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Alternative For Roundup

By T.L. Chancellor ; Updated September 21, 2017

There are several alternatives to Roundup and other commercial products that will rid your lawn and garden of weeds. You can try acetic acid or vinegar to burn weeds away, as well as soaps or essential oils. These methods are safe and contain no dangerous chemicals, according to GreenCityBlueLake Institute, part of The Cleveland Museum of Natural History.

Short-Term Control

Vinegar is often listed as a natural alternative to commercial herbicides. The big disadvantage to vinegar is that is will “burn” all plants, not just weeds. Because of this, you need to be careful if you use vinegar so that you don’t accidentally kill plants you want to keep. Vinegar will kill the plant through its leaves. The upside is that vinegar won’t stay in the soil, so you can replant in the area.

Soaps are fatty acids and serve as another safe alternative to Roundup. Soaps work the same way vinegar does, by burning the plant. But soap works for just a short time, so weeds may grow back.

You also can try a variety of essential oils, including peppermint, pine, clove and citronella. Oils work much like soaps and vinegar--by burning leaves but not roots. However, oils tend to be less effective than other methods because part of the oils will evaporate or reach the soil before killing off any foliage. While oils aren’t as harmful to the water supply as harsh chemicals if they leach into groundwater, oils should be applied carefully.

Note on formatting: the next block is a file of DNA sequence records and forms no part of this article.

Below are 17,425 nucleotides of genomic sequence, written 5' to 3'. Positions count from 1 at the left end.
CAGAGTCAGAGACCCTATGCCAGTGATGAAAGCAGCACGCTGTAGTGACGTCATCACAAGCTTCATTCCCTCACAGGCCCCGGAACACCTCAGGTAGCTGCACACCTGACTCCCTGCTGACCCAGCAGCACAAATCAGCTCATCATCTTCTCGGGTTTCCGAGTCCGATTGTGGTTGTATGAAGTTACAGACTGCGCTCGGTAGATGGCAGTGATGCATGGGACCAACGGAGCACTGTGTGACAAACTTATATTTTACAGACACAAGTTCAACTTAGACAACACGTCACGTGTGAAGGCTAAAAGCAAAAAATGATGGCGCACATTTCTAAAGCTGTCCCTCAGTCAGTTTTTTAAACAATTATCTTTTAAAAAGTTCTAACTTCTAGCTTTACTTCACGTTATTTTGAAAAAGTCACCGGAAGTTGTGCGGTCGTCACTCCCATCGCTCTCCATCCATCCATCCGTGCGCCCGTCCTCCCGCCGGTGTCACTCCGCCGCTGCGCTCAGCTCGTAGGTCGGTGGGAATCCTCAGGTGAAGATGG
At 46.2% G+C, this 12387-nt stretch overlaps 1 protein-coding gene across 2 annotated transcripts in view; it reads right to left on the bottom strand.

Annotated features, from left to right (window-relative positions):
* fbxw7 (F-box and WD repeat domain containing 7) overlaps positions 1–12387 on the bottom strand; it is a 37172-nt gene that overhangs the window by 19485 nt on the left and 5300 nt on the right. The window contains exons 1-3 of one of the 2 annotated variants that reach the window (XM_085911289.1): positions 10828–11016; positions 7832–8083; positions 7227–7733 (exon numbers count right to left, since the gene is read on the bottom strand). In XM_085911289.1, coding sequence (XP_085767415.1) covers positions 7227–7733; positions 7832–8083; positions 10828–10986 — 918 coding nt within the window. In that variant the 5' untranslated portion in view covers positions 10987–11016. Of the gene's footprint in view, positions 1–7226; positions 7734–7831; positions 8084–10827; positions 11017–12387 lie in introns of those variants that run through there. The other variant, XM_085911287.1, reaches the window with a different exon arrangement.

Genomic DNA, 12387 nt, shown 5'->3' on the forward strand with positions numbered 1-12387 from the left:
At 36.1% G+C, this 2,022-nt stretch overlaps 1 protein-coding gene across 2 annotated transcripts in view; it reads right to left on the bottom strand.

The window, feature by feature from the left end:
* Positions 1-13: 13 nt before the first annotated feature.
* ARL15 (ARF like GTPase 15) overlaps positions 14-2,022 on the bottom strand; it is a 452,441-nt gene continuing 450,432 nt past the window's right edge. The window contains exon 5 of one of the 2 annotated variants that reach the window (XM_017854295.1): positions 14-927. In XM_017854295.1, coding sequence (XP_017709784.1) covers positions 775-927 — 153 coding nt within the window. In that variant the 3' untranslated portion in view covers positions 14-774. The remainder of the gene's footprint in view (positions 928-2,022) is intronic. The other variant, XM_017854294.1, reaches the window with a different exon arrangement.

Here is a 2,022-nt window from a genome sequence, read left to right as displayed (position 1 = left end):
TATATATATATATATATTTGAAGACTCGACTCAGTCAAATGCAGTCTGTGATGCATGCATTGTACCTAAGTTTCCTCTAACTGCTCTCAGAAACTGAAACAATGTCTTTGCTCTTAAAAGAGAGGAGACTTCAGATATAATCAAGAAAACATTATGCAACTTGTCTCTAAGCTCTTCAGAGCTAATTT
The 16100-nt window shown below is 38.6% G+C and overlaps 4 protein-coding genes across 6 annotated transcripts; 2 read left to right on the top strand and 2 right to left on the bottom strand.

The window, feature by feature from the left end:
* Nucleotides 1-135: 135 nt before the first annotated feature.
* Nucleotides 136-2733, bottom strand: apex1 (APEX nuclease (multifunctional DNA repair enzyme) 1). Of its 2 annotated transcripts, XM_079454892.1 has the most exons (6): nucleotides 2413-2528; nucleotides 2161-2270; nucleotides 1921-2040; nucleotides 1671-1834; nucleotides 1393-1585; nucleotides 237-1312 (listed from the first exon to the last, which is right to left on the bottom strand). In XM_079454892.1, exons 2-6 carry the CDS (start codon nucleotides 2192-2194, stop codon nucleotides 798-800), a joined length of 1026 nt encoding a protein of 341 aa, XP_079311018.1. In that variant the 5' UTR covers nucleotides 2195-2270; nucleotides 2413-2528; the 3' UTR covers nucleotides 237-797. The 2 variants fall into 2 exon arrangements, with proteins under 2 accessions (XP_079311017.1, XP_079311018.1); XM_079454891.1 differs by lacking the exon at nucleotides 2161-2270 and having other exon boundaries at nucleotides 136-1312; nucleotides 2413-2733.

Long-Term Control

The safest way to remove weeds is still to pull them by hand. In fact, this is the best option if you have only a few weeds in your lawn or garden. To keep weeds to a minimum, use mulch. Mulching makes it tougher for weeds to grow through the soil. Use shredded leaves, straw or lawn clippings as mulch.

Corn gluten is another way to control weed growth. This dry powder should be applied twice annually to your lawn to control weeds such as dandelions. Corn gluten won’t kill adult plants, but it will help prevent new weeds from growing. It’s safe for gardens and can add nitrogen to soil, helping to fertilize existing plants. Avoid corn gluten if you have a lot of hardy, long-established weeds.

Native Plants

Try planting grasses, flowers and bushes that are native to your area. Because native plants are meant to grow in a certain area, they take advantage of the nutrients found naturally in soils and can fend off weeds easily. They also require less water, fertilizer and care.


Never use any kind of weed killer, natural or not, before it rains. It lessens the effectiveness and increases the chances of whatever you are using entering the watershed. Be judicious and careful with any kind of chemical or organic product you use.


About the Author


T.L Chancellor has more than 12 years of newspaper reporting and editing experience. She has written extensively about education, business and city government. She has also worked at a public relations firm, focusing on environmental issues with clients.